Capturing the Black Lives Matter Movement in Black and White
Ed Peters peers through the lens of FCC absent member Robert Gerhardt, who has been documenting the social justice movement for the past seven years.
New Yorker Robert Gerhardt’s photographs have been published around the world, as has his writing on press freedom and human rights. But for the past seven years his work’s particular leitmotif has been the Black Lives Matter (BLM) movement.
BLM sprang up in July 2013 following the acquittal of George Zimmerman, who shot dead Trayvon Martin, an unarmed African-American teen in Florida. Gerhardt picked up the story the following year, after the deaths of Eric Garner and Michael Brown in similar circumstances. Since then, Gerhardt has been concentrating on photographing demonstrations on his home turf with manual Nikon F cameras and Ilford HP5 film – a piquant rarity in the age of digital dominance. Dubbed “Mic Check” after the protestors’ rallying cry, his project represents a significant body of work.
“Some protests were wall-to-wall people, sometimes it would be just a few dozen,” says Gerhardt. “Sometimes I was the only photographer there. And sometimes it was every news outlet with every camera they could get their hands on. But it always kept moving.”
For a long time, the fact that the protests were going on around the country and nothing was changing weighed on people, he says. “They, and myself, found it hard to fathom how police officers were not held accountable when the evidence seemed so stacked against them.”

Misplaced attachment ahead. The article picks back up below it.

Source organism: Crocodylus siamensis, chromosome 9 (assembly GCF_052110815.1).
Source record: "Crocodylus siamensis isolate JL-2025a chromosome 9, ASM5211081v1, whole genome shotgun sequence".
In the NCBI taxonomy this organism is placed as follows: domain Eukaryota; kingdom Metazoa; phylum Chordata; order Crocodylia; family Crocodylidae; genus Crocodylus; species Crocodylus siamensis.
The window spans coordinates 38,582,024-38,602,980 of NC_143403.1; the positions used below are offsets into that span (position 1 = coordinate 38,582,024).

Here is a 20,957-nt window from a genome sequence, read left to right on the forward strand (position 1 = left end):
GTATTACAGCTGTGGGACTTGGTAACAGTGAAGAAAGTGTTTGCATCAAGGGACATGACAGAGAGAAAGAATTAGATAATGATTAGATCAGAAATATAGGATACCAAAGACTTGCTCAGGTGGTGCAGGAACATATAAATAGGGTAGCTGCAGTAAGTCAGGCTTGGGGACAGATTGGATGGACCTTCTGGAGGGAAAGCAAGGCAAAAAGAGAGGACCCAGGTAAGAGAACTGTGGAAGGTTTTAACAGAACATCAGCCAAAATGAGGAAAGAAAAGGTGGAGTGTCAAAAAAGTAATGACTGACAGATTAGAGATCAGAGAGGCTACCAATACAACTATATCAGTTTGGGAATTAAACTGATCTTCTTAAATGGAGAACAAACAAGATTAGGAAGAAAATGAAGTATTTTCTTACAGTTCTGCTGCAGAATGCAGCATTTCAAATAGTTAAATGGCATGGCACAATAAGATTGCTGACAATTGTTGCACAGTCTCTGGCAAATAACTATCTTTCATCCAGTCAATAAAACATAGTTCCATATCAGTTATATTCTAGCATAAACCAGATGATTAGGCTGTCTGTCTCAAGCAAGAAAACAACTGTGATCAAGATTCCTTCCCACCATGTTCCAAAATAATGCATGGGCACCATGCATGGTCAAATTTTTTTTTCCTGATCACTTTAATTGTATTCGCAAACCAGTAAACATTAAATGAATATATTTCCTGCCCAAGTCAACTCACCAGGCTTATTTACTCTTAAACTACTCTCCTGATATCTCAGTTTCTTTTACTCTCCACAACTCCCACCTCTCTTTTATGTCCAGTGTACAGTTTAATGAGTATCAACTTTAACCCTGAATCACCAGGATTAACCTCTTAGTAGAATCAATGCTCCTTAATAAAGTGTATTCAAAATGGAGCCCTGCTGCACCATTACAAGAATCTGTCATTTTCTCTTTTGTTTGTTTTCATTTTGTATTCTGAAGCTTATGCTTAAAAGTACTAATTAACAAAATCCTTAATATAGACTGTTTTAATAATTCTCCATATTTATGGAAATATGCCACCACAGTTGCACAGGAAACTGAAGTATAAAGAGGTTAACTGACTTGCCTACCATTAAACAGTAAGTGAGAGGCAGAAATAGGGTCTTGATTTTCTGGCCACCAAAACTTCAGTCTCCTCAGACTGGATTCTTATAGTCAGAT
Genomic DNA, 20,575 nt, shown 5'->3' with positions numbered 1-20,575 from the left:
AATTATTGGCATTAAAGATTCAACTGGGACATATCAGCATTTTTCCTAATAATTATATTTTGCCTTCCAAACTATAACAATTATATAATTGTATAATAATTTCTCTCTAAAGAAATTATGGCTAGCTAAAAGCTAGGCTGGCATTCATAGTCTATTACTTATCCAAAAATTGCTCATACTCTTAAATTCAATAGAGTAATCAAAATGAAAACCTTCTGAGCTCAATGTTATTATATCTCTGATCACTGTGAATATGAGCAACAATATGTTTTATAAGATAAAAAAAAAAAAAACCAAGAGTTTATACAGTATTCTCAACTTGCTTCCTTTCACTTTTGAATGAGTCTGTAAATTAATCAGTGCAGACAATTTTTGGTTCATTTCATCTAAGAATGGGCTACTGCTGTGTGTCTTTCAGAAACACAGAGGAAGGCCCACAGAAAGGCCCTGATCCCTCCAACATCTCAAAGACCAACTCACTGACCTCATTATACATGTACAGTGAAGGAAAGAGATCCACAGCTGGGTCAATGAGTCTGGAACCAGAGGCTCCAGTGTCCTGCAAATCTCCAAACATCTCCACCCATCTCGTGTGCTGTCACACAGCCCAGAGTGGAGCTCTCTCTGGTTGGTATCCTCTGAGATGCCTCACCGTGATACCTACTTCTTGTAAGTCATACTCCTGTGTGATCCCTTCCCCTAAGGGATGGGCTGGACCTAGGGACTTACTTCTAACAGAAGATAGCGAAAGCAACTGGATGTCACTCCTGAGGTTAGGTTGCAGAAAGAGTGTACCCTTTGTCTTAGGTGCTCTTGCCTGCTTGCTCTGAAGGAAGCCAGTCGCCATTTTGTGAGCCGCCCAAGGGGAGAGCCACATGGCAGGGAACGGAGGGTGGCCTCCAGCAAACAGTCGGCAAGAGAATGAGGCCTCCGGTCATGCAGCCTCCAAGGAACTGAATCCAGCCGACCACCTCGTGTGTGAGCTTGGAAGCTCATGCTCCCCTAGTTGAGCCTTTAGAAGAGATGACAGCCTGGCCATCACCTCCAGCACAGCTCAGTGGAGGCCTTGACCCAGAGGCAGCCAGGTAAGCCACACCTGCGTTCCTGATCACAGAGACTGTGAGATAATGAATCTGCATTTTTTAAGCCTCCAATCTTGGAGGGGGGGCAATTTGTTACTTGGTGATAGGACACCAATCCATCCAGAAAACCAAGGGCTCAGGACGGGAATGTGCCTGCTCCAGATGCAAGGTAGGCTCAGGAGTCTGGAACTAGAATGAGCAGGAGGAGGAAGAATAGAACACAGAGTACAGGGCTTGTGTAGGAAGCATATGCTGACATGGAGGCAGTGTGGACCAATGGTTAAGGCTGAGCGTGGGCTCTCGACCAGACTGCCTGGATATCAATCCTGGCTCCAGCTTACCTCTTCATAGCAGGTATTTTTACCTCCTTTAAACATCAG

“But it was this same outrage – that the killings kept happening and that no matter how many protests took place very little changed as a result – that seemed to drive people into the streets to protest time and time again.”
Despite having taken thousands of images at BLM protests, one in particular sticks in Gerhardt’s mind. It’s not simply the lighting and composition that make it remarkable, it’s also because one of the subjects is holding up a sign that reads: “We Will Not Be Silent”.
“I shot it in Union Square in November 2014. The sentiment on that sign has never left the BLM movement, which continues to be driven by anger and frustration,” he explains.
Gerhardt’s photographs have met with near universal acclaim, but as one very well-known American once pointed out, “You can’t please all of the people all of the time”.
“Feisty is one way to put some Far Right reactions,” he says. “But I do seem to have been spared the worst of the really horrible things that have been said online about other journalists. So far, anyway.”